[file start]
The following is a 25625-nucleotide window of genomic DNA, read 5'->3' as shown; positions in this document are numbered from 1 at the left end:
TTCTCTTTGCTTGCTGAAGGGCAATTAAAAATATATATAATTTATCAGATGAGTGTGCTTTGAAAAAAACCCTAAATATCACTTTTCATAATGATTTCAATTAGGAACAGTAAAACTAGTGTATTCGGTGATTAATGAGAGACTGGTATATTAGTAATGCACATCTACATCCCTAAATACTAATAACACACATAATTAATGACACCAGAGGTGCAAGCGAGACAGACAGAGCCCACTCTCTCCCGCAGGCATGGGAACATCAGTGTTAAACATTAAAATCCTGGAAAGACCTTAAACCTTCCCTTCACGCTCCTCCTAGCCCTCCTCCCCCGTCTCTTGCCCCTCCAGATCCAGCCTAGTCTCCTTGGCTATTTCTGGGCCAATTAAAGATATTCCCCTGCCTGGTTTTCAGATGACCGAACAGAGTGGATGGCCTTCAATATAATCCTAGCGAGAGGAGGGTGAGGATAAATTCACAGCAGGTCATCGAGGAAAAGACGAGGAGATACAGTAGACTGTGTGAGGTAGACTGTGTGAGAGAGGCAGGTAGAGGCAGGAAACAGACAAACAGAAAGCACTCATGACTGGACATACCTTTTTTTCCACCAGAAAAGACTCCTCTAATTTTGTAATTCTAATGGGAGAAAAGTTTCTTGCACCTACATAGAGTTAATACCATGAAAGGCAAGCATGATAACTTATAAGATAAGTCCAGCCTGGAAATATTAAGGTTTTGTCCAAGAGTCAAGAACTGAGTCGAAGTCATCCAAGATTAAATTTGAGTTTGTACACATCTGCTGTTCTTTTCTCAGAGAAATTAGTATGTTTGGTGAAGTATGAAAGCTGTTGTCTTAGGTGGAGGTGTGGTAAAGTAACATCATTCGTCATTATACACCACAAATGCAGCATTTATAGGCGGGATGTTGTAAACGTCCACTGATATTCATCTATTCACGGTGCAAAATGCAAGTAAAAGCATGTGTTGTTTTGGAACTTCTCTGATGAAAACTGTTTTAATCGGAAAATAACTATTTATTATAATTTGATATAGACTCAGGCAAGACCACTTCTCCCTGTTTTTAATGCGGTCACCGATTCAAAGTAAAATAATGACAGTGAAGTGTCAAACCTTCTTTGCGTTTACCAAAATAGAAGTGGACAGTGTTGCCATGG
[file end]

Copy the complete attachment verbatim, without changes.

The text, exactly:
The following is a 25625-nucleotide window of genomic DNA, read 5'->3' as shown; positions in this document are numbered from 1 at the left end:
TTCTCTTTGCTTGCTGAAGGGCAATTAAAAATATATATAATTTATCAGATGAGTGTGCTTTGAAAAAAACCCTAAATATCACTTTTCATAATGATTTCAATTAGGAACAGTAAAACTAGTGTATTCGGTGATTAATGAGAGACTGGTATATTAGTAATGCACATCTACATCCCTAAATACTAATAACACACATAATTAATGACACCAGAGGTGCAAGCGAGACAGACAGAGCCCACTCTCTCCCGCAGGCATGGGAACATCAGTGTTAAACATTAAAATCCTGGAAAGACCTTAAACCTTCCCTTCACGCTCCTCCTAGCCCTCCTCCCCCGTCTCTTGCCCCTCCAGATCCAGCCTAGTCTCCTTGGCTATTTCTGGGCCAATTAAAGATATTCCCCTGCCTGGTTTTCAGATGACCGAACAGAGTGGATGGCCTTCAATATAATCCTAGCGAGAGGAGGGTGAGGATAAATTCACAGCAGGTCATCGAGGAAAAGACGAGGAGATACAGTAGACTGTGTGAGGTAGACTGTGTGAGAGAGGCAGGTAGAGGCAGGAAACAGACAAACAGAAAGCACTCATGACTGGACATACCTTTTTTTCCACCAGAAAAGACTCCTCTAATTTTGTAATTCTAATGGGAGAAAAGTTTCTTGCACCTACATAGAGTTAATACCATGAAAGGCAAGCATGATAACTTATAAGATAAGTCCAGCCTGGAAATATTAAGGTTTTGTCCAAGAGTCAAGAACTGAGTCGAAGTCATCCAAGATTAAATTTGAGTTTGTACACATCTGCTGTTCTTTTCTCAGAGAAATTAGTATGTTTGGTGAAGTATGAAAGCTGTTGTCTTAGGTGGAGGTGTGGTAAAGTAACATCATTCGTCATTATACACCACAAATGCAGCATTTATAGGCGGGATGTTGTAAACGTCCACTGATATTCATCTATTCACGGTGCAAAATGCAAGTAAAAGCATGTGTTGTTTTGGAACTTCTCTGATGAAAACTGTTTTAATCGGAAAATAACTATTTATTATAATTTGATATAGACTCAGGCAAGACCACTTCTCCCTGTTTTTAATGCGGTCACCGATTCAAAGTAAAATAATGACAGTGAAGTGTCAAACCTTCTTTGCGTTTACCAAAATAGAAGTGGACAGTGTTGCCATGG